If the cryopreservation of composite tissues becomes a clinical reality, it has the potential to revolutionize organ and composite tissue transplantation. One may envision “tissue banks” where organs, limbs, and other composite parts could be stored from the time they are harvested to when a need arises. This raises the possibility of an immediate hand transplantation, performed immediately following a devastating injury to replace the lost part. This would help avoid the problems of incomplete nerve regeneration and musculotendinous atrophy and fibrosis, which complicate delayed hand transplantations.
The cryopreservation of composite tissues poses technical challenges beyond those seen in the preservation of single tissue types or organs. The parameters of cryopreservation, such as freezing and thawing rates, concentration of cryoprotective agent (CPA), or type of CPA which are ideal for one component tissue of a composite flap may not be suitable for another component. Before the cryopreservation of composite tissue transplants can become a clinical reality, protocols must be developed, which are capable of maintaining viability in all of the component tissues. In the present study, the protocols used successfully in our laboratory for the cryopreservation of ovaries and testes were selected as initial parameters for composite tissue preservation. The rat epigastric flap was selected as the model of composite tissue, as it is well-described in the literature [10, 25, 33], technically easy to harvest, and small enough for uniform cryopreservation. The epigastric flap consists of three tissue types: vascular, adipose, and epithelial, and the viability of each tissue type can be individually assessed.
The in vitro studies (phase 1) demonstrated the viability of the epithelial, adipose, and vascular endothelial components of the flaps following cryopreservation and thawing. In the in vivo studies, however, these flaps exhibited variable survival once transplanted to recipient animals. Whereas long-term survival was observed, this result was not reliably achieved. Excellent viability was observed in the flaps which were transplanted fresh or perfused with CPA and transplanted. Therefore, the flap losses were not likely the result of technical factors during surgery or direct osmotic injury from the CPA.
Intact cellular architecture was seen upon histological examination in all three tissue types after cryopreservation and thawing. This suggests that one of the primary goals of the cryoprotective regimen, namely, the prevention of cell lysis secondary to intracellular ice formation, was achieved. However, damage may be occurring on a subcellular level during cryopreservation, which may not be apparent upon light microscopy, but may lead to cell death upon reperfusion. For example, during periods of ischemia, irreversible membrane depolarization and an extended period of anaerobic metabolism may occur, leading to fatally low intracellular pH. Depolarization during ischemia also causes the entry into cells of calcium ions, which activate phospholipase enzymes which attack cell membrane phospholipids, causing the release of arachidonic acid. Calcium-activated nuclear endonucleases have been shown to cleave chromatin and begin the process of apoptosis . Cryopreserved tissues are particularly vulnerable to this type of injury during cooling and thawing .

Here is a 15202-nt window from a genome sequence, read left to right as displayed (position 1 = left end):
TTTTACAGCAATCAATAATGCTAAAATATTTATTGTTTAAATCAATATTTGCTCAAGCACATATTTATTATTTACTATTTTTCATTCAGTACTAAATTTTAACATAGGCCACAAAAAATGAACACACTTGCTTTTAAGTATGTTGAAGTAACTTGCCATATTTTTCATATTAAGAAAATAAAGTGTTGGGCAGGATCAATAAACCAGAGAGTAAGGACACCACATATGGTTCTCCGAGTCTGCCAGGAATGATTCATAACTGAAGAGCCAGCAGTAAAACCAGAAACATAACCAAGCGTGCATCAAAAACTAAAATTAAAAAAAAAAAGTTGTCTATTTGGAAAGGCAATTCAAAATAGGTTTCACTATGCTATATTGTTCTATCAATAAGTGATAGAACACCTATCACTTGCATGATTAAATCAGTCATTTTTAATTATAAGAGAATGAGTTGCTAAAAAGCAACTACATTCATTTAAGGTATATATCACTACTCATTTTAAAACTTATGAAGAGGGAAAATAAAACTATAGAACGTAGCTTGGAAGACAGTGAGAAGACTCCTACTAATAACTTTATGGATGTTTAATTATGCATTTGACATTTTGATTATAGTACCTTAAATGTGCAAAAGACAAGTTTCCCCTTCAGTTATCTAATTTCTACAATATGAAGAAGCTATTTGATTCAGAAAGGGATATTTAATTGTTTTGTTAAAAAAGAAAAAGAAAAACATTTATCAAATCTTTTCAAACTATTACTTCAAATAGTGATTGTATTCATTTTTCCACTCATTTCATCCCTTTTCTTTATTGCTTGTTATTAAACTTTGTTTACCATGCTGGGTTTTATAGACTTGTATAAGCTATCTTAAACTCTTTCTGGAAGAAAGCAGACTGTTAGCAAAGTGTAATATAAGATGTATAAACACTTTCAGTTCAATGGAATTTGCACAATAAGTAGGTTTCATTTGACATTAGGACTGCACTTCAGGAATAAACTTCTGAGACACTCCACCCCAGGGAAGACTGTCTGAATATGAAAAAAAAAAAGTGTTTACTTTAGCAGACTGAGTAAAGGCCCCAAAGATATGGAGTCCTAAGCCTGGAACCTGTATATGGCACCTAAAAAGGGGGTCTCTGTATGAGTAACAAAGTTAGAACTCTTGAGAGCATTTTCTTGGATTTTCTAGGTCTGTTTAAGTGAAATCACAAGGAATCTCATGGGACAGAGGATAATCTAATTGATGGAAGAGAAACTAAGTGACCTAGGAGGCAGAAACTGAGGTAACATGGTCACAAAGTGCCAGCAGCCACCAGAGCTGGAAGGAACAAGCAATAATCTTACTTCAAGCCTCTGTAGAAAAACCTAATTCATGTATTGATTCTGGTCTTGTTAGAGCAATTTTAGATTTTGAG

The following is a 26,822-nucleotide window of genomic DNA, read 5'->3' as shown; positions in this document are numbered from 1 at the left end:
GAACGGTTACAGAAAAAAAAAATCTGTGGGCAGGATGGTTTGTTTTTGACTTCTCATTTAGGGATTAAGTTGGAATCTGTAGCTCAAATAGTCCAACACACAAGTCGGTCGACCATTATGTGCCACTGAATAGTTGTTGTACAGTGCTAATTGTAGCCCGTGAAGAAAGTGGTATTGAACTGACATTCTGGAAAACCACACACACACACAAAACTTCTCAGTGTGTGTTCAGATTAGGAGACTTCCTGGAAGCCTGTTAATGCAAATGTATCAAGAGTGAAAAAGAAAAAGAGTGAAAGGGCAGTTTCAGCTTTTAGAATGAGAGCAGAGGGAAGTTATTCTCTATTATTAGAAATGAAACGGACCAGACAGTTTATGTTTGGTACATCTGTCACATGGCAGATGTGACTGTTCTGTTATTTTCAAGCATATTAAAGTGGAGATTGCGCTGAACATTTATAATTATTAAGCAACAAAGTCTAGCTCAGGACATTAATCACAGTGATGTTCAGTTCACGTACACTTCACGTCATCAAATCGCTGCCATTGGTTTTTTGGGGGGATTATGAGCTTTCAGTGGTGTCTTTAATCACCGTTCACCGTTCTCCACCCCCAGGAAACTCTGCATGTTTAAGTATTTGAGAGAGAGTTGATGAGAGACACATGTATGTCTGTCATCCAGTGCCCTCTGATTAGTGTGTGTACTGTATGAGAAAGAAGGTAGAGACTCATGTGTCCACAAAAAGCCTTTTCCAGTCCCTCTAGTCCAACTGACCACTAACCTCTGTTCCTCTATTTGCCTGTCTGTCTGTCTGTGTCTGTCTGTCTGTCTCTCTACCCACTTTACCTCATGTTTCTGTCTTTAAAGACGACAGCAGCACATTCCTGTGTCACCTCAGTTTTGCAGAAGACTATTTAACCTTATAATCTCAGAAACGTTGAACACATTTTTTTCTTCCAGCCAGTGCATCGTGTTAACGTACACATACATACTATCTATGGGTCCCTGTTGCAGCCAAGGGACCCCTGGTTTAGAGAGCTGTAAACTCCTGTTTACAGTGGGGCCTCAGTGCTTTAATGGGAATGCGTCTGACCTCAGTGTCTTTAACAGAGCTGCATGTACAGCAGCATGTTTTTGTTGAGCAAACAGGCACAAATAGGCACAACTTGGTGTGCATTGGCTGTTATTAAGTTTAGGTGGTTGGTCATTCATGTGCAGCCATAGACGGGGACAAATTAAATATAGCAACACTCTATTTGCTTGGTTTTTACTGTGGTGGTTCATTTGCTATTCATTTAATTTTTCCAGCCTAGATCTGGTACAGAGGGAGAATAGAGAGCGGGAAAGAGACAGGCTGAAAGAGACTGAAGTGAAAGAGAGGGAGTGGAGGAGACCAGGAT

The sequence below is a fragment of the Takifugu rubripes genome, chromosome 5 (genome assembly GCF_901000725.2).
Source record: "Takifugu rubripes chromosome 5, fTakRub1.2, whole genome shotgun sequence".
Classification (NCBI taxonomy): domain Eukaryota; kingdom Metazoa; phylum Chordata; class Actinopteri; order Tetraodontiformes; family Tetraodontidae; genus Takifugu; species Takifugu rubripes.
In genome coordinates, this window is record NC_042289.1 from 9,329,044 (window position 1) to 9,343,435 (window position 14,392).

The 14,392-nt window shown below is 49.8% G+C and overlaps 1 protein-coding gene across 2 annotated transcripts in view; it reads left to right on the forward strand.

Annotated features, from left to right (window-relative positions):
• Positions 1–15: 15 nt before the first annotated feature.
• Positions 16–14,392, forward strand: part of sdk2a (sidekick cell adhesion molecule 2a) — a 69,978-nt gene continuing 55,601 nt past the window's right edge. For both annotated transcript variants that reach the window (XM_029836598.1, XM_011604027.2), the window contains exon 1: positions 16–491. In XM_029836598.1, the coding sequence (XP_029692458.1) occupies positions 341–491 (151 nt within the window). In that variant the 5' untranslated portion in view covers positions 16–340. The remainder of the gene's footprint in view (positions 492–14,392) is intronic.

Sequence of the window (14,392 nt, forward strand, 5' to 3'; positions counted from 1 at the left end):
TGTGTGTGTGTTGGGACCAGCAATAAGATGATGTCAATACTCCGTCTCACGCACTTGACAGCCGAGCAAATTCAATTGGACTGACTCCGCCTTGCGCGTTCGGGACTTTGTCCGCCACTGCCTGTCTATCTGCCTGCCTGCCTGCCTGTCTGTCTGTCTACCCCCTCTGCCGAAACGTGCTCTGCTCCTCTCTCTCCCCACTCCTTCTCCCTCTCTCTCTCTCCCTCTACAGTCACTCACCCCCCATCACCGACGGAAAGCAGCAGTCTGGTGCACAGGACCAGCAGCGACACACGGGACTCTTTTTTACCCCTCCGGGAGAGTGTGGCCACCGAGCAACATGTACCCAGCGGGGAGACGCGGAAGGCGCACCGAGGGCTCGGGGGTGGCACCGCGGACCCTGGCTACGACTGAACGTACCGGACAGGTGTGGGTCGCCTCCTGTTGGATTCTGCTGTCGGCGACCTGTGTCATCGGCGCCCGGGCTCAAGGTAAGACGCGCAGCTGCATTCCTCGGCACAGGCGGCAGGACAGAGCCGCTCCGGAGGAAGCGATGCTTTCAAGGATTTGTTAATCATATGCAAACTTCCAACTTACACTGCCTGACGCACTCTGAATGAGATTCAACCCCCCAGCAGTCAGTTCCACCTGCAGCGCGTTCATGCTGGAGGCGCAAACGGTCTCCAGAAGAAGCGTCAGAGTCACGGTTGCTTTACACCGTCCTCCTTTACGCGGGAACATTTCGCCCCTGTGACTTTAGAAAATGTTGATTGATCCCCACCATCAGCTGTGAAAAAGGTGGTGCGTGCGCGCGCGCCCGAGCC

Upon reperfusion, accumulated NADH within the mitochondria reacts with newly introduced oxygen to produce superoxide radicals, which mediate injury to cellular membranes. Superoxide radicals and eicosanoids generated by arachidonic acid have been shown to increase the adhesion of leucocytes to vessel walls. They also mediate increased capillary permeability leading to perivascular edema and capillary narrowing. These effects quickly become pronounced enough in reperfusion to block capillaries entirely, the no reflow phenomenon . Vascular endothelium seems to be particularly sensitive to this type of injury , and reperfusion injury was likely the mechanism of flap failure in the cryopreserved/thawed flaps in the present study.
Based on these observations, future studies will focus on further refining the techniques of cryopreservation to reduce the injury to vascular endothelium. These techniques could then be applied to the allotransplantation of cryopreserved flaps and limbs, to examine whether cryopreserved flaps display decreased antigenicity. In animal models, cryopreservation has been shown to decrease antigenicity in a variety of tissues. This may confer a survival benefit to cryopreserved allotransplants over their fresh counterparts [11, 18, 32]. As the present study involved isotransplanation alone, the effects of cryopreservation upon antigenicity could not be examined.
Composite tissue allotransplantation is being performed today in multiple centers around the world and will continue in increasing numbers. However, its applicability is limited by the need for long-term immunosuppression and scarcity of donor parts. New strategies for donor-specific tolerance are being developed which may well eliminate the former problem. Cryopreservation is a technique with great potential to help solve the latter.
This work is supported by an American Society for Surgery of the Hand Basic Science Research Grant.
Presented at the Annual Meeting of the American Association for Hand Surgery, Rio Grande, Puerto Rico, January, 2007.